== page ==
More Fun With The Library of Congress Flickr Stream: Doppelganger Edition

It’s been said by a number of different folks that over time, people and their pets come to resemble each other. This is, one must admit, a very strange thing to say. Why on earth would it ever be true? Who ever comes to look like his goldfish, or her gerbil? It’s really rather absurd.

Yet there are ways in which it seems to happen. Consider, for example, this lovely image of the Countess Cottenham from sometime between 1915 and 1920:

The Countess and her little dog do have a striking similarity. It’s mostly something about the ears…and the hat. While it’s not entirely clear whether or not this effect was intentional on the part of subject or photographer, it’s there just the same. Drop in a wee bit of Galton filtered through some Wittgenstein, and you can start to imagine a more profound family resemblance — the shared expression, the bright eyes, the posture, the fur/hair framing the face, etc. There is something faintly canine in the lady, and something personable about the dog.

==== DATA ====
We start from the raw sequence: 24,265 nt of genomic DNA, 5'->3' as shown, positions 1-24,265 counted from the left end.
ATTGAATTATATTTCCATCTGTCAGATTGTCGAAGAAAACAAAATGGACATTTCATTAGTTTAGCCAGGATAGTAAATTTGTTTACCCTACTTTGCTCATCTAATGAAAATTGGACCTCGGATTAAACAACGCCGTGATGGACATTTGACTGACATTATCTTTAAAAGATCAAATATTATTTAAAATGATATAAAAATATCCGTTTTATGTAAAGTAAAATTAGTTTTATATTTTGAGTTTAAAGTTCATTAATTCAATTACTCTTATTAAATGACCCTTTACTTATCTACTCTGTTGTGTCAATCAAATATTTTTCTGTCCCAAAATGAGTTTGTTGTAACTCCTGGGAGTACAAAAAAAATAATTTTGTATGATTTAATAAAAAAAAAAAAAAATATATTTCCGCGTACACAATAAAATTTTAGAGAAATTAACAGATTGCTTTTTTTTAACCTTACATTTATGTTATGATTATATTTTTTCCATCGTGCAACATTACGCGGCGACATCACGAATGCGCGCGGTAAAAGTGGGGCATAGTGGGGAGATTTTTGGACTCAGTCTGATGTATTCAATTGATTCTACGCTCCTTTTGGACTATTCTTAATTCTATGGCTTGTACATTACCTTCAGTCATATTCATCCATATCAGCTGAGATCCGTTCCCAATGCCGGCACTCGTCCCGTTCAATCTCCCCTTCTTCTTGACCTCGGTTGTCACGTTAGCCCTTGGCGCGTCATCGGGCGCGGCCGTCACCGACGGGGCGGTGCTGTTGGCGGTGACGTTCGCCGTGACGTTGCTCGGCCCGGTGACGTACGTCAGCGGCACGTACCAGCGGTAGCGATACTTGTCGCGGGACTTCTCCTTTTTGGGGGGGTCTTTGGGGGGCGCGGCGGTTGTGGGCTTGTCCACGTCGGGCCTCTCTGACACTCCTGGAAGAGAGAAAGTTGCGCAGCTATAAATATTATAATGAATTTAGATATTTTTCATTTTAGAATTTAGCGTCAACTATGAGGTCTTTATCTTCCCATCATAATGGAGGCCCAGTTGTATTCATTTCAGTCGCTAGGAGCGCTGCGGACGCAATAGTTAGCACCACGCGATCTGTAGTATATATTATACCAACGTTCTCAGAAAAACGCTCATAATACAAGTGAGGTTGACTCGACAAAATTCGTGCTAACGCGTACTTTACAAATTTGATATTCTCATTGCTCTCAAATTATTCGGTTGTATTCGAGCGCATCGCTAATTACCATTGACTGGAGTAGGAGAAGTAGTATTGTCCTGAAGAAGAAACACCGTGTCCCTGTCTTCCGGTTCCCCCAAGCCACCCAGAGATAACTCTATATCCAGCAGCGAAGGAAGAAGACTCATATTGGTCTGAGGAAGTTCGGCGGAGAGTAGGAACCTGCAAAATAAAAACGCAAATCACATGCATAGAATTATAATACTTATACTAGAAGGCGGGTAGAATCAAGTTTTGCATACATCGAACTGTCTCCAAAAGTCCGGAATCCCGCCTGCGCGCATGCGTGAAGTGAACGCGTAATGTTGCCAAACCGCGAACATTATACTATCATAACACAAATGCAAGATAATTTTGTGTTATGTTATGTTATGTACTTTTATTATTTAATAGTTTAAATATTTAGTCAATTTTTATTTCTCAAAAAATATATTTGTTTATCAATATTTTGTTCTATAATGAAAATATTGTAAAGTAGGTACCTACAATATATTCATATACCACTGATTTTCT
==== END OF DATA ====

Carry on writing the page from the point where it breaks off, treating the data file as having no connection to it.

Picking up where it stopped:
About L. M. Bernhardt

For a good long while (15 years or so), I taught philosophy at a little private university in northwest IA, and occasionally branched out into playing music, dabbling in photography, experimenting with food, and writing nonsense on my blog. The philosophy teaching part ended in 2017 (program elimination via prioritization), but never fear! I've just finished my MLIS at San Jose State University, and I'm currently on the market looking for new adventures in either philosophy or LIS. For now, I labor at a fairly interesting administrative job in order to support my dogs in the lavish manner to which they've become accustomed.
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